Saturday, October 23, 2010

Indonesia’s Lost Opportunity

I was recently interviewing Dr. Ian Bremmer, an American political scientist and author of the book “The End of the Free Market: Who Wins the War between States and Corporations,” on how he thinks Indonesia is doing at the moment. It’s true that the country has been getting a lot of favorable attention lately, but I wondered whether this is due to Indonesia’s sterling performance or simply by default, because almost everywhere else is faring badly.

His answer was both.

With most developed countries still reeling from the effects of the financial crisis, and some of Indonesia’s neighbors looking shaky politically, it makes sense that our relatively stable democracy and growing economy appeal to investors.

The unassuming wallflower is suddenly the belle of the ball because all the pretty girls have either left the room or collapsed on the dance floor.

As a matter of fact, Indonesia looks a better bet than some of the other emerging markets that are currently the darlings of investors.

Brazil, for instance, will soon have a change of leadership that may see President Lula da Silva replaced by someone far less charismatic.

India is big but so are its problems. It also lacks good infrastructure.

Russia doesn’t really have much to offer investors other than stuff it can dig out of the ground.

China is even bigger, but is not a very sporting player and likes to make up its own rules of the game, making the country a difficult partner to work with.

Indonesia, however, has plenty to offer.

First, democracy and political stability, a rare thing in this part of the world.

It also offers a big population and good demographics, not aging but entering their productive years.

There is also a long list of investment opportunities ready for the picking.

Moreover, we are a member of the G-20 and could be the much-needed bridge between the group’s increasingly rancorous members.

In the midst of the current global financial uncertainty, the Indonesian stock market has been bullish and the rupiah strong while the central bank remains cautious about the risk of volatility that comes with rapid capital inflows.

And there is certainly no lack of choice for would-be foreign investors, whether they want metals and other commodities, property or consumer goods.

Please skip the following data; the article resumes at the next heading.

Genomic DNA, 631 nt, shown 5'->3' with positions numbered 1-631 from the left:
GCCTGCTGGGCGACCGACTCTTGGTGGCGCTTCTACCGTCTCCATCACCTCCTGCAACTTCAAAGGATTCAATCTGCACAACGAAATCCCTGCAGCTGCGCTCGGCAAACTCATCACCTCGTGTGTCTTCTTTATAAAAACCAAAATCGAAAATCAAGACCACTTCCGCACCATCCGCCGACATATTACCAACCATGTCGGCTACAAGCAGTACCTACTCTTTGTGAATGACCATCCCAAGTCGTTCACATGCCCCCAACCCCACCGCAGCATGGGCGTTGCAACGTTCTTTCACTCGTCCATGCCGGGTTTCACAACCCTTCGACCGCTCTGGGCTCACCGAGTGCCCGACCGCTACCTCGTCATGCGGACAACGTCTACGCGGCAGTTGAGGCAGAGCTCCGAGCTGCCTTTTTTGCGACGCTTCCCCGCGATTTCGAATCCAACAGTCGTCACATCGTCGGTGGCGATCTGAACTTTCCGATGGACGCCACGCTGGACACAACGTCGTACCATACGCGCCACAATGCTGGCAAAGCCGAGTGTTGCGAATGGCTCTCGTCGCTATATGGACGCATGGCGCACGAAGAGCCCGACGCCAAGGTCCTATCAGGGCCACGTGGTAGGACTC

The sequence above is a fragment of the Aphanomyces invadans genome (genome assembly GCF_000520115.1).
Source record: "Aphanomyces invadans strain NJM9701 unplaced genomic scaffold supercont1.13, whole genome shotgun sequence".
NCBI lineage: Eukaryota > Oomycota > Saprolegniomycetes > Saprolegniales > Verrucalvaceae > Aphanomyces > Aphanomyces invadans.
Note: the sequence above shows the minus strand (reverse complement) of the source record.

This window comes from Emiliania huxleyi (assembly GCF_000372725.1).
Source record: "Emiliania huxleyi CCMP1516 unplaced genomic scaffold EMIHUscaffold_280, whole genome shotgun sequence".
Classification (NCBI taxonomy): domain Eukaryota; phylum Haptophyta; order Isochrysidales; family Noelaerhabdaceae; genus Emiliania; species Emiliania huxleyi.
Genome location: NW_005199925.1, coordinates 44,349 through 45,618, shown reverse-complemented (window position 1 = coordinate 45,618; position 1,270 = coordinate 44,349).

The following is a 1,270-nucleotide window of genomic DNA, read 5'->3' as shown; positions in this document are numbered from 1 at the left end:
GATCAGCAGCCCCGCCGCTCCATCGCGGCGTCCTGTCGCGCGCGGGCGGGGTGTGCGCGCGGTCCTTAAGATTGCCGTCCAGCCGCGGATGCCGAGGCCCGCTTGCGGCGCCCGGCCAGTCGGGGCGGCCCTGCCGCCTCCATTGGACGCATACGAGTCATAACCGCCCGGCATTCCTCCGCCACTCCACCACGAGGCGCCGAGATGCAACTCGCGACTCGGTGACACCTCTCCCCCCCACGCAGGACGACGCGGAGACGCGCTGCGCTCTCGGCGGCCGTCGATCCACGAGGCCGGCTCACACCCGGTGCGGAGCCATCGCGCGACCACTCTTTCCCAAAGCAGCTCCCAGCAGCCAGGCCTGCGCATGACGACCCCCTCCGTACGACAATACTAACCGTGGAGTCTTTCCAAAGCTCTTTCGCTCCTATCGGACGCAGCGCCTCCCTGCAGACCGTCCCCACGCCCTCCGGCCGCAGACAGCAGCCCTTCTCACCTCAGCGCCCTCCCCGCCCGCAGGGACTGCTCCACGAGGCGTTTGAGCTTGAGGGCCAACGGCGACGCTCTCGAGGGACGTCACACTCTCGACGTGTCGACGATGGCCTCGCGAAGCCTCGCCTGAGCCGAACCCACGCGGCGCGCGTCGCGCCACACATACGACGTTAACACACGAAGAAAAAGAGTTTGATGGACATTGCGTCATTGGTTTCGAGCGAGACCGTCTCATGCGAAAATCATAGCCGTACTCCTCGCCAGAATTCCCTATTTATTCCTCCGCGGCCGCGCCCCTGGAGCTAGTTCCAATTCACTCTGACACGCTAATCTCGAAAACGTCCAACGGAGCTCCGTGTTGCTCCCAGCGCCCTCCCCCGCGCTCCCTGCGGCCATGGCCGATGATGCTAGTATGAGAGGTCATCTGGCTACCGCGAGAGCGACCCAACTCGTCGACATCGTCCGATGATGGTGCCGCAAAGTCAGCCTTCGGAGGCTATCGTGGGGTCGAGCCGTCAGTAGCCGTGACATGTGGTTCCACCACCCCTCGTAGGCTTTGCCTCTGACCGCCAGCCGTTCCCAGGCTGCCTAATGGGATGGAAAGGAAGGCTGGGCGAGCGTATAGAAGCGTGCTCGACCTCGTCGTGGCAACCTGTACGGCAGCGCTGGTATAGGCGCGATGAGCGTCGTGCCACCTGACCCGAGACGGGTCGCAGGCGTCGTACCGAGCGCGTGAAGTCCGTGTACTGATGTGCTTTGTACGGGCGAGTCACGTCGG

All we need to do is create better infrastructure, improve the business climate, tackle corruption and cut down on the bureaucratic red tape. Do that and we’re well on our way to creating Indonesia Inc.

Now is the window of opportunity, the golden moment to transform ourselves and to finally shine on the world stage.

So, what is holding Indonesia back ? Most likely it’s stage fright.

The knowledge that she is an understudy being offered the part only because the leading lady got the flu while she is far from ready.

We have had a whole decade in which to transform ourselves.

Consider what could have been achieved in those years in terms of building infrastructure, cleaning up the bureaucracy and setting up a strong, transparent and accountable government.

If only we had used our time well.

Instead, we have wound up with countless useless political parties, decentralization that does more harm than good to the integrity and plurality of the nation, and a legislature that is more of a hindrance than a solution.

Our democracy has succeeded in voting in a bunch of representatives who represent their own interests above all else.

It has also led to the election of a president who, even after six years on the job, still doesn’t understand that the country’s problems are a lot more important than his own personal grievances, a president who cares too much about how the public perceives him and not enough about the suffering felt by his people.

More than 10 years on and our basic education system is still a shambles, half of the population is unskilled, ignorant and unenlightened; the majority of the people are still poor in body, mind and spirit.

Meanwhile, those running the country, the lawmakers, the law enforcers and the executive, run around in circles bickering over power and benefits, wasting taxpayers’ money and coming up with laws more suitable for the Dark Ages than the 21st century.

A decade of democracy and the ghosts of the past still move among us, eating away at the faded dreams of reform.

I fear that instead of looking at the future and its possibilities, we will stay focused on what’s behind us and cling to the certainty we once knew.

And before we know it, Suharto, the man whom the nation once forced down in disgrace and swore to put on trial for his crimes and atrocities, will be dug up, polished, resurrected and declared a national hero.

By Desi Anwar senior anchor at Metro TV.

No comments:

Post a Comment